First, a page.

This book was first published in 1929 and it’s another Inspector Alan Grant mystery. I read Tey’s Daughter of Time recently and I thought that it was really good but I liked this one even more. It just absolutely hit the right spot for me at the moment. It’s also far better than The Franchise Affair which always seems to be the one which people are recommended to read.
It’s set in London to begin with and a man has been knifed in the back whilst he was standing in a theatre queue. There’s such a crush that he is dead for some time before he falls down as the crowd had kept his body upright. Nobody else in the queue had noticed anything unusual and the body has nothing on it which would help to identify it.
Bit by bit Inspector Grant uncovers his identity and the action switches to the Highlands of Scotland and a man-hunt which is every bit as good as any written by John Buchan.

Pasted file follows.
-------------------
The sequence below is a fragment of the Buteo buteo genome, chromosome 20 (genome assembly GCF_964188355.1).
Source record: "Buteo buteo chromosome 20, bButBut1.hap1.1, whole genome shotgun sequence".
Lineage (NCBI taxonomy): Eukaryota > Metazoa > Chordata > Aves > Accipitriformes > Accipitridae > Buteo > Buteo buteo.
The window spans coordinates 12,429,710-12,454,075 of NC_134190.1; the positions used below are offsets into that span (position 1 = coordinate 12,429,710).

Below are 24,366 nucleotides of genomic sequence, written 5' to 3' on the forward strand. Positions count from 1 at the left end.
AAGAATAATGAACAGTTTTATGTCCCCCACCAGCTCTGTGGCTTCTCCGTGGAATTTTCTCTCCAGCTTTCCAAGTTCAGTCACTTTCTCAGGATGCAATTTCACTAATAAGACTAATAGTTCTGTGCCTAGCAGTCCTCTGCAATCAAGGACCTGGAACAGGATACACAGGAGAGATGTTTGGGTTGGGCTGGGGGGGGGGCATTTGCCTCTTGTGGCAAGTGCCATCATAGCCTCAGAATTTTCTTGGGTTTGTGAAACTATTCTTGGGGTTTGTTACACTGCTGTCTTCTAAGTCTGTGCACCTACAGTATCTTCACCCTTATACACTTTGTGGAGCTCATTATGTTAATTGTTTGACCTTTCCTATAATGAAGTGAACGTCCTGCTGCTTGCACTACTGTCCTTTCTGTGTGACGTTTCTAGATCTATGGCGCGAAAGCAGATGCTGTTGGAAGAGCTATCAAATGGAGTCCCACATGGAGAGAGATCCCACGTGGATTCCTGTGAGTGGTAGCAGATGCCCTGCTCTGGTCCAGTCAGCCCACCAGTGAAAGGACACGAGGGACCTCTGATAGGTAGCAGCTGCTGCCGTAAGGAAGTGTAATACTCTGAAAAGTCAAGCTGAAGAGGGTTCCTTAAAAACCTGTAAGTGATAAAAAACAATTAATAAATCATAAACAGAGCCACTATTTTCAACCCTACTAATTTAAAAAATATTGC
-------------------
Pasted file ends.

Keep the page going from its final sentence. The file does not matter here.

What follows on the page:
This kept me guessing all the way to the end and I can’t say that about all mysteries. So if you enjoy vintage crime books you should definitely give this one a go.
The only other thing that I have to say is that the word Dago is used prolifically throughout The Man in the Queue – describing a man of dark Mediterranean appearance. In 1929 this was regarded as normal I suppose but its definitely un-PC now. Mind you I did read somewhere that Spanish/Italian people didn’t regard the word Dago as derogatory as it’s a corruption of the name Diego and so as far as they are concerned it’s just the same as being called Jimmy. I don’t know if that’s true or not though.
Josephine Tey was of course a Scottish writer and not English as I read recently on another blog. She was born in Inverness and taught in various schools in Scotland and England but moved back to the Highlands to look after her father and continued to write there.